Author: Dr Gemma Horton (University of Sheffield)


Safety of Journalists

In recent years, the threats that journalists face in their work have grown considerably. The development of technology has meant that journalists are subject to online violence for the work that they do, particularly women who are being targeted and are vulnerable to such attacks as outlined in a recent International Center for Journalists (ICFJ) and UNESCO report.

Some States have also used outdated laws to prosecute journalists and, in some cases, submitted them to arbitrary detention . In some instances, the work that journalists do in holding governments to account or exposing crime can cost them their lives. Journalists such as Daphne Caruana Galizia and Jamal Khashoggi lost their lives because of the investigative work they were conducting. Alongside these attacks taking place, what is even more concerning is that, in a number of instances, crimes against journalists remain unprosecuted and the attackers are able to act with impunity.

The United Nations (UN), as the world’s largest inter-governmental organisation, plays a key role in holding its member states accountable for crimes committed against journalists. It is made up of a number of bodies that perform different roles and develop policy in order to try and provide a safe and free environment for journalists to work in.

UN Bodies, Resolutions and Journalism Safety

Several relevant bodies within the UN have in recent years stressed the importance of journalism safety. For example, the UN Secretary General prepares reports on the safety of journalists alongside focusing on the implementation of UN General Assembly resolutions and the safety of journalists in armed conflicts. UN Special Rapporteurs, who are experts on specific human rights violations, also conduct fact-finding missions on states when it has been reported that human rights violations have occurred, including violations against journalists. In 2022, the UN Special Rapporteur on the promotion and protection of the right to freedom of opinion and expression, Irene Khan, examined the threats to media freedom and journalists’ safety in the digital age. In her report, she found that digital technology had aggravated the attacks that journalists faced. Journalists are now more likely to be subject to online gender-based violence, targeted surveillance and censorship of the content they produce.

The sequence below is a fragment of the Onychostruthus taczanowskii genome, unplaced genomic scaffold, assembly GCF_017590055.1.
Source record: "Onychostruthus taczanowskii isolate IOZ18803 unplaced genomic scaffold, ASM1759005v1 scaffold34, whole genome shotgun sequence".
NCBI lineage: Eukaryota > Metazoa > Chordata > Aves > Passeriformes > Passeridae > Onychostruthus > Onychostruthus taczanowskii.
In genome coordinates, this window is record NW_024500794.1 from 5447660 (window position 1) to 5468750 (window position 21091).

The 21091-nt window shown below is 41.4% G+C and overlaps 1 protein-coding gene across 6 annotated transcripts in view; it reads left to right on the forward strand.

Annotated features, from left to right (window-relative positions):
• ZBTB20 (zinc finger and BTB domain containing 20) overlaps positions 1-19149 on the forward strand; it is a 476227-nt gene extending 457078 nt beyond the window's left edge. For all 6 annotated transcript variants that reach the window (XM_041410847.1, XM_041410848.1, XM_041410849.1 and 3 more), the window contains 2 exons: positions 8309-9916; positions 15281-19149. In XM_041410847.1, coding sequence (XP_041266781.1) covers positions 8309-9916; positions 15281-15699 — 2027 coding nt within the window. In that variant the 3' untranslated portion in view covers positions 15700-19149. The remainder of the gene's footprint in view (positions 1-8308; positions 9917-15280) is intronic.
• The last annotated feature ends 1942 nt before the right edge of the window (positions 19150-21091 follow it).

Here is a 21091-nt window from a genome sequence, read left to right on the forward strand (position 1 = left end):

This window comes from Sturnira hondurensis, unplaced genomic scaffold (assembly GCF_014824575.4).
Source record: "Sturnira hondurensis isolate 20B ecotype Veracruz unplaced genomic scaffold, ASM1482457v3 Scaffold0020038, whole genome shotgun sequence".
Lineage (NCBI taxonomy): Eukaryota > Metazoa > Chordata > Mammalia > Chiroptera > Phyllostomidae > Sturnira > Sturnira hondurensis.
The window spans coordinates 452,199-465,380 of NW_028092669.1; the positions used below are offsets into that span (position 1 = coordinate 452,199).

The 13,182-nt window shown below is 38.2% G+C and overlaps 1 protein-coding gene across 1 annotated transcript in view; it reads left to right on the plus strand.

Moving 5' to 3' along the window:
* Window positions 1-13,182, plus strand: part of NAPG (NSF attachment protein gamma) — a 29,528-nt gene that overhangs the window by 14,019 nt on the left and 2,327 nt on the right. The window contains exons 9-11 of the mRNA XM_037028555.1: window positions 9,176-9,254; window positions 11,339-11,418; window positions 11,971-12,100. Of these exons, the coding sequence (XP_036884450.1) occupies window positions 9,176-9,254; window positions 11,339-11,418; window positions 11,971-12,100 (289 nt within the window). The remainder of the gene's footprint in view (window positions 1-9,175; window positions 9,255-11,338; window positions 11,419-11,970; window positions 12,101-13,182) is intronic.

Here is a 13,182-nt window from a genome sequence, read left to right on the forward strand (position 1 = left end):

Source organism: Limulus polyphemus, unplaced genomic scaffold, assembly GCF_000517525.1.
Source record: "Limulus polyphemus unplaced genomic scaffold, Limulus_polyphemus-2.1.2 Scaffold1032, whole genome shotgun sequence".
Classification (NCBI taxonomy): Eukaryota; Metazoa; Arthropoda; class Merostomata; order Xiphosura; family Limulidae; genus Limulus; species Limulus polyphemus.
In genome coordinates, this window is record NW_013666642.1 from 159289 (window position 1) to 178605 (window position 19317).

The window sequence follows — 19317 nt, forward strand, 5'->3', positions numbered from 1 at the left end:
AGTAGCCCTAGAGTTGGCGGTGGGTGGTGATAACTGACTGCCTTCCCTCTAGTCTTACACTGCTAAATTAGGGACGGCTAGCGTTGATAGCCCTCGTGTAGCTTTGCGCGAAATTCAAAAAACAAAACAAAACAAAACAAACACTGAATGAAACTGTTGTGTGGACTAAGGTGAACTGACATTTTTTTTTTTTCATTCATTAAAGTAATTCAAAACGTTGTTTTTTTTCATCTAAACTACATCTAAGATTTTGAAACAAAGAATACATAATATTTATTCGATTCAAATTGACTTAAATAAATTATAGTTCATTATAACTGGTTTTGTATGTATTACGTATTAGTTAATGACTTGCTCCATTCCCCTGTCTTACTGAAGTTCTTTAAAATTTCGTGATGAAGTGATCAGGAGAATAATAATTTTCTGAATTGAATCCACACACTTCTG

The passing of resolutions by the UN General Assembly, the Human Rights Council and the Security Council have also increasingly focused on journalism safety and the need to end impunity. While UN resolutions are not legally binding on member states, they do serve as a strong political statement. This is because states have to take action that is in line with any binding international human rights law that they have signed up to, such as the International Covenant on Civil and Political Rights (ICCPR) and the International Covenant on Economic, Social and Cultural Rights (ICESR). These include absolute rights (i.e., the right to life) alongside rights that are subject to limitations in particular circumstances (i.e., the right to freedom of expression).Henceforth, resolutions on the safety of journalists are passed with the knowledge that action must be taken to protect them and the rights that they have in line with international human rights law. Since 2005, UN Resolutions have more frequently focused on journalism safety, with a list of the Resolutions found here. Specific UN Resolutions include the creation of specialised investigative units and prosecutors, alongside calling on States to address attacks. More recently, UN Resolutions have focused on calling for States to address digital security threats alongside attacks against women journalists.